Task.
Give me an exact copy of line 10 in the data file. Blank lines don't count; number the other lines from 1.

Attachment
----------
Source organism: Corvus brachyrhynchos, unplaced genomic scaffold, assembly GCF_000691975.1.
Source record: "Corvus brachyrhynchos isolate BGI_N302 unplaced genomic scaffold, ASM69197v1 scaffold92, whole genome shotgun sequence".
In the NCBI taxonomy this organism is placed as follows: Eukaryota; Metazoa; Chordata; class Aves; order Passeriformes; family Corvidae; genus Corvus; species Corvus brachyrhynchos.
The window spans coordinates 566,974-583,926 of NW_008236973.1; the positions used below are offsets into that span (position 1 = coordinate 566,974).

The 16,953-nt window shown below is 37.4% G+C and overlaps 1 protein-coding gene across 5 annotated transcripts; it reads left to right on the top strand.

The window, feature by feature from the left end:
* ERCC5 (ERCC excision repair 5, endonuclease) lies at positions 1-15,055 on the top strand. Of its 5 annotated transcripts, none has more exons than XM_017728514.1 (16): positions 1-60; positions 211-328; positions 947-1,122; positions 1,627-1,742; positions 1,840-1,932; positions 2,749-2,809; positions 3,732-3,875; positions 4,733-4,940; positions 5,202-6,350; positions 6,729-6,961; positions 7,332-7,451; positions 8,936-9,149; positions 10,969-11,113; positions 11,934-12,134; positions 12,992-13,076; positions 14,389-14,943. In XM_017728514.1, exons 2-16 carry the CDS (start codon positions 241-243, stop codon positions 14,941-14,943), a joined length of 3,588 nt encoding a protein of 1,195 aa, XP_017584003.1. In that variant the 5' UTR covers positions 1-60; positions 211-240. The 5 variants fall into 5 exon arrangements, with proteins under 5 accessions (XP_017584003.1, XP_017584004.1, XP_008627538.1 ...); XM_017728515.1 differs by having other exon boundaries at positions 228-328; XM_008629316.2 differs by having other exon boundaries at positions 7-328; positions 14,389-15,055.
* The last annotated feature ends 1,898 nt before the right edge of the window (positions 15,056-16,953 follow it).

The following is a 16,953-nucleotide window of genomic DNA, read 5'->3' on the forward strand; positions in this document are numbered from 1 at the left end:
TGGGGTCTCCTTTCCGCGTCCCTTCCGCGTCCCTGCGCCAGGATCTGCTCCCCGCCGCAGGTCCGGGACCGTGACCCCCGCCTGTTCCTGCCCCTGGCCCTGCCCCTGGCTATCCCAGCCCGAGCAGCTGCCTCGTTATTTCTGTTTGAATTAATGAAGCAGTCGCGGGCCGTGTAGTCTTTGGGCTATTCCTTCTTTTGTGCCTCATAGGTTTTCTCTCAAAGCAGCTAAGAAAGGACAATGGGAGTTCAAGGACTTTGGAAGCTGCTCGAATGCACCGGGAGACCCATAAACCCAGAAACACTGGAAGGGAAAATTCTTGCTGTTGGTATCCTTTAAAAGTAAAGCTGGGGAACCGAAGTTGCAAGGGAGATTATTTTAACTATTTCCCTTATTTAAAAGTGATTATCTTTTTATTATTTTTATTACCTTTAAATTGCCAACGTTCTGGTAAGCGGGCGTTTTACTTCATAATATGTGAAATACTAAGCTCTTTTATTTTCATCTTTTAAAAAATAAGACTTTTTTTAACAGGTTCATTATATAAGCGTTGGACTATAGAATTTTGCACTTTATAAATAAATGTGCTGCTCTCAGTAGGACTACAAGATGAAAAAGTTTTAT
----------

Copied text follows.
TGGGGTCTCCTTTCCGCGTCCCTTCCGCGTCCCTGCGCCAGGATCTGCTCCCCGCCGCAGGTCCGGGACCGTGACCCCCGCCTGTTCCTGCCCCTGGCCCTGCCCCTGGCTATCCCAGCCCGAGCAGCTGCCTCGTTATTTCTGTTTGAATTAATGAAGCAGTCGCGGGCCGTGTAGTCTTTGGGCTATTCCTTCTTTTGTGCCTCATAGGTTTTCTCTCAAAGCAGCTAAGAAAGGACAATGGGAGTTCAAGGACTTTGGAAGCTGCTCGAATGCACCGGGAGACCCATAAACCCAGAAACACTGGAAGGGAAAATTCTTGCTGTTGGTATCCTTTAAAAGTAAAGCTGGGGAACCGAAGTTGCAAGGGAGATTATTTTAACTATTTCCCTTATTTAAAAGTGATTATCTTTTTATTATTTTTATTACCTTTAAATTGCCAACGTTCTGGTAAGCGGGCGTTTTACTTCATAATATGTGAAATACTAAGCTCTTTTATTTTCATCTTTTAAAAAATAAGACTTTTTTTAACAGGTTCATTATATAAGCGTTGGACTATAGAATTTTGCACTTTATAAATAAATGTGCTGCTCTCAGTAGGACTACAAGATGAAAAAGTTTTAT